Skip to main content

Establishing a High Performing Investment Committee for Corporate Retirement Plans

Survey participants’ responses in our Retirement Survey Report varied widely as to how often their investment committee met to discuss different kinds of retirement plans. However, most participants generally met on a quarterly basis, particularly so with regard to 401(a) profit sharing plans (78%), 401(a) money purchase plans (75%), and Employee Retirement Income Security Act (ERISA) 403(b) plans (59%). By contrast, 29% met semiannually to discuss 401(k) plans—versus 57% who met quarterly—with an additional 26% meeting semi-annually to address issues related to ERISA 403(b) plans.



Only 11% of survey participants said their investment committee reviews 401(a) profit sharing plans annually. Similarly, 20% of investment committees for 457 deferred compensation plans also review their plans annually. This is in keeping with general best practices, which encourage investment committees to meet at least annually and, ideally, on a quarterly basis so critical issues and questions can be addressed in a timely manner. A number of respondents said they meet routinely to review non-ERISA 403(b) plans.

Except in limited circumstances (church plans and governmental plans), plan sponsor involvement with non-ERISA 403(b) plans should be limited so as not to violate the safe harbor provisions applicable to these plans and trigger ERISA coverage. Generally, non-ERISA 403(b) plans should not be an agenda item for retirement plan investment committees. Responses regarding type and frequency of activities performed by investment committees varied significantly. The most common responses were as follows:
  • develop or review investment policy statement annually, 43%;
  • maintain committee meeting minutes quarterly, 55%;
  • develop or review committee bylaws annually, 49%;
  • benchmark fees annually, 49%; and
  • evaluate plan investments quarterly, 46%.
HBS recommends investment committees conduct routine, regularly scheduled meetings and address the following topics:
  • develop or review the investment policy statement annually;
  • maintain committee meeting minutes every meeting;
  • develop or review committee bylaws annually;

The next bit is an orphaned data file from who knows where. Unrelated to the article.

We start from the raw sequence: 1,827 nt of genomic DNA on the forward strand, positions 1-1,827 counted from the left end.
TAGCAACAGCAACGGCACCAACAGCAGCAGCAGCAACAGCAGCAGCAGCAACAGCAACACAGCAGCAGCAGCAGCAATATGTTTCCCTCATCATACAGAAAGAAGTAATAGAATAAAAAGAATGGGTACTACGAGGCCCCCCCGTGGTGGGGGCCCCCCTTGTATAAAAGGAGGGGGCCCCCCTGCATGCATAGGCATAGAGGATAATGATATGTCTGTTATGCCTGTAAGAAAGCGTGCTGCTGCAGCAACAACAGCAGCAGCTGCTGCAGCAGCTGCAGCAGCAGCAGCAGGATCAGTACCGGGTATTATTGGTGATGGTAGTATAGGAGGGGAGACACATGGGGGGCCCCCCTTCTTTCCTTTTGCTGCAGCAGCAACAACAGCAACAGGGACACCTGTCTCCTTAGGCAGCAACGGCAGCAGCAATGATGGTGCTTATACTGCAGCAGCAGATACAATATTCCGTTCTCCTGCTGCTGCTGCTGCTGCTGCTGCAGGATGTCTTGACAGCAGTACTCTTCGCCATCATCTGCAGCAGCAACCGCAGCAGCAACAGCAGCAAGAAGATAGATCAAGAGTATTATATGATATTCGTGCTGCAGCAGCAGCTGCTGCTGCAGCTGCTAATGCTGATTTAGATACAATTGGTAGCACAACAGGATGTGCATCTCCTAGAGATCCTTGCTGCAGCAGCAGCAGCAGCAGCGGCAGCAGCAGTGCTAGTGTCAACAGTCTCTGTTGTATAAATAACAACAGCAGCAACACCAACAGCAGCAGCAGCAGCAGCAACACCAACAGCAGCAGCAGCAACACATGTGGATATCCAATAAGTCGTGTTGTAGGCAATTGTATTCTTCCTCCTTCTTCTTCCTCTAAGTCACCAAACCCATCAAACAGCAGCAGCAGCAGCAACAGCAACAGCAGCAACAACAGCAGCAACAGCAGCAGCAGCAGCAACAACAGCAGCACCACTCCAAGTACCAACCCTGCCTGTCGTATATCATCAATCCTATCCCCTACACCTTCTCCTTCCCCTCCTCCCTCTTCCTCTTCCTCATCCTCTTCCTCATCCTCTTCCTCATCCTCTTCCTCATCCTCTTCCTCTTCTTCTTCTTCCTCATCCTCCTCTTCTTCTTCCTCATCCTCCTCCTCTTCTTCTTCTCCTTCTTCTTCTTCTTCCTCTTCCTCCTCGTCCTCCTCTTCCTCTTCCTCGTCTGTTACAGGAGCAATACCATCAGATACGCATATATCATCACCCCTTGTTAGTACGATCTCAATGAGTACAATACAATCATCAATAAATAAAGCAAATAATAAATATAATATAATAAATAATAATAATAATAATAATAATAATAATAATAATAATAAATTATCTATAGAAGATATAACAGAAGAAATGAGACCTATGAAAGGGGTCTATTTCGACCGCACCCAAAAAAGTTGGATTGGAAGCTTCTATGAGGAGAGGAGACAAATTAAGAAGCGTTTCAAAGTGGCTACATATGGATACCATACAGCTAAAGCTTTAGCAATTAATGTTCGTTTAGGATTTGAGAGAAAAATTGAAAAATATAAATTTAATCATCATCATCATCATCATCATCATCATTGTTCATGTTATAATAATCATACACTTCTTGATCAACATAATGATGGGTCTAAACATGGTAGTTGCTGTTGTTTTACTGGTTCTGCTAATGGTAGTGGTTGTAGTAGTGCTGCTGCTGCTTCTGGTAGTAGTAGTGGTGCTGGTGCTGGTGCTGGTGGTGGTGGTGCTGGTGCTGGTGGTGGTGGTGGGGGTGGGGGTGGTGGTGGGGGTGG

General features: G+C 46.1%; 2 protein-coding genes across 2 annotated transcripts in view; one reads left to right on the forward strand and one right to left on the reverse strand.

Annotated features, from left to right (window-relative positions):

• benchmark fees every meeting; and
  • evaluate plan investments every meeting.
If you have any questions about establishing an investment committee, or would like to speak with an advisor, please get in touch by calling (800) 388-1963 or via e-mail at hbs@hanys.org.

Popular posts from this blog

COVID-19: Retirement and Benefit Plan Resources

As the COVID-19 crisis continues to unfold, we are closely monitoring news and updates from top sources. We’ll be updating this section as new developments unfold. Here are several key articles and links to help plan sponsors and administrators navigate the COVID-19 impact to retirement and benefit plans: Retirement Plans 4 Key CARES Act Provisions for Retirement Plan Sponsors Markets React to Coronavirus   Important Considerations for Retirement Plan Sponsors during the Coronavirus Pandemic In Fed We Trust Participant Education Services: Timely Help from a Safe Distance CRDs 100% Taxable for New York State and Local Income Tax Purposes in 2020 IRS Permits Remote Notarization of Participant Elections   Employee Benefits CARES Act Expands Health Coverage Rules Understanding the Historic $2 Trillion Stimulus Package Employee Compensation and Benefits During Closures and Furloughs DOL Clarifies Exemptions to Coronavirus Paid Leave Laws Small Business Exemption to

Coronavirus-related distributions 100% taxable for New York state and local income tax purposes in 2020

The Coronavirus Aid, Relief and Economic Security (CARES) Act was signed into law on March 27. Under the Act, participants affected by the coronavirus may be able to take distributions in 2020 of up to $100,000 from an employer-sponsored retirement plan or an IRA. Although allowing these distributions from a qualified retirement plan is optional, we have seen that a number of employers have chosen to amend their plans to permit such distributions. The Act provides that coronavirus-related distributions will not be subject to the mandatory 20% withholding nor the 10% early withdrawal penalty (for those younger than 59½) that would otherwise apply.

HANYS Benefit Services names Noah Buck president

Buck brings 20 years of retirement and benefits industry experience to leadership role of boutique advisory agency  Rensselaer, NY July 14, 2022— HANYS Benefit Services announced today Noah Buck has been appointed president. Buck steps into the advisory agency’s leadership role at a time when organizations are seeking expert retirement and employee benefits guidance for fiduciary governance and employee engagement. With HBS since 2019, Buck had most recently served as interim president and was previously vice president of client relationship management. Before joining HBS, Buck was a principal in Milliman’s employee benefits practice. He earned a Bachelor of Science in management science and information systems from Penn State University and a Master of Business Administration from SUNY Albany. "I’m honored to be leading a team that is passionate about making sure our clients are meeting their organization’s and employees’ needs,” said Buck. “A focused approach to retirement and